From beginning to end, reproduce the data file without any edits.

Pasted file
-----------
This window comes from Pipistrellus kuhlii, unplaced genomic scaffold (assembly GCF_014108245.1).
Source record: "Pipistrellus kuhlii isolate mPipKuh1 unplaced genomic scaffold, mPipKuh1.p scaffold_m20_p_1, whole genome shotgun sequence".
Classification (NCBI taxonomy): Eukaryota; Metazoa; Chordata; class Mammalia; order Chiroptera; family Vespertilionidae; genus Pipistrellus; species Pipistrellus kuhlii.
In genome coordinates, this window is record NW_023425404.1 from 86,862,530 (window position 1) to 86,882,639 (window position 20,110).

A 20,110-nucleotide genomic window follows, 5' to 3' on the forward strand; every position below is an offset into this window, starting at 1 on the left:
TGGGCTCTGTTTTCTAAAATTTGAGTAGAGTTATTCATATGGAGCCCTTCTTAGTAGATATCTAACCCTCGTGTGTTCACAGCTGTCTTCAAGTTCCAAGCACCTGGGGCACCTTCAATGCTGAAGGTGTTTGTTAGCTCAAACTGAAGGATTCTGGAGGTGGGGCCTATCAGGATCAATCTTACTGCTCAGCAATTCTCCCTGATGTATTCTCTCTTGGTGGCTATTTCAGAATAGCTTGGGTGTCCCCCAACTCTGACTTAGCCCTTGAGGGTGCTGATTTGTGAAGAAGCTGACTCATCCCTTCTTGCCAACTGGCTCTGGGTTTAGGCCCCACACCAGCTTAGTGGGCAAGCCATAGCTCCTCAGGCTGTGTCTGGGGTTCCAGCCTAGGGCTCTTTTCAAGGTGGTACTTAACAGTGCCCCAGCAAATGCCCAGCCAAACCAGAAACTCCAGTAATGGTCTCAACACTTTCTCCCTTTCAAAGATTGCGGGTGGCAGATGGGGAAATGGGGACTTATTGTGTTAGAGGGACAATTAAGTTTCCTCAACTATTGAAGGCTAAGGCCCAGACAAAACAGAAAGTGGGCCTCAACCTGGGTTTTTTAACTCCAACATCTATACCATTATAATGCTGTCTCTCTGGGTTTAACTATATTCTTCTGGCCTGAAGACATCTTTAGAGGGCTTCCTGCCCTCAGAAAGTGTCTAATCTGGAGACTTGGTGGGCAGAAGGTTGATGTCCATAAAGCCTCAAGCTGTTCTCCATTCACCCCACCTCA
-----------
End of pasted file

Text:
This window comes from Pipistrellus kuhlii, unplaced genomic scaffold (assembly GCF_014108245.1).
Source record: "Pipistrellus kuhlii isolate mPipKuh1 unplaced genomic scaffold, mPipKuh1.p scaffold_m20_p_1, whole genome shotgun sequence".
Classification (NCBI taxonomy): Eukaryota; Metazoa; Chordata; class Mammalia; order Chiroptera; family Vespertilionidae; genus Pipistrellus; species Pipistrellus kuhlii.
In genome coordinates, this window is record NW_023425404.1 from 86,862,530 (window position 1) to 86,882,639 (window position 20,110).

A 20,110-nucleotide genomic window follows, 5' to 3' on the forward strand; every position below is an offset into this window, starting at 1 on the left:
TGGGCTCTGTTTTCTAAAATTTGAGTAGAGTTATTCATATGGAGCCCTTCTTAGTAGATATCTAACCCTCGTGTGTTCACAGCTGTCTTCAAGTTCCAAGCACCTGGGGCACCTTCAATGCTGAAGGTGTTTGTTAGCTCAAACTGAAGGATTCTGGAGGTGGGGCCTATCAGGATCAATCTTACTGCTCAGCAATTCTCCCTGATGTATTCTCTCTTGGTGGCTATTTCAGAATAGCTTGGGTGTCCCCCAACTCTGACTTAGCCCTTGAGGGTGCTGATTTGTGAAGAAGCTGACTCATCCCTTCTTGCCAACTGGCTCTGGGTTTAGGCCCCACACCAGCTTAGTGGGCAAGCCATAGCTCCTCAGGCTGTGTCTGGGGTTCCAGCCTAGGGCTCTTTTCAAGGTGGTACTTAACAGTGCCCCAGCAAATGCCCAGCCAAACCAGAAACTCCAGTAATGGTCTCAACACTTTCTCCCTTTCAAAGATTGCGGGTGGCAGATGGGGAAATGGGGACTTATTGTGTTAGAGGGACAATTAAGTTTCCTCAACTATTGAAGGCTAAGGCCCAGACAAAACAGAAAGTGGGCCTCAACCTGGGTTTTTTAACTCCAACATCTATACCATTATAATGCTGTCTCTCTGGGTTTAACTATATTCTTCTGGCCTGAAGACATCTTTAGAGGGCTTCCTGCCCTCAGAAAGTGTCTAATCTGGAGACTTGGTGGGCAGAAGGTTGATGTCCATAAAGCCTCAAGCTGTTCTCCATTCACCCCACCTCA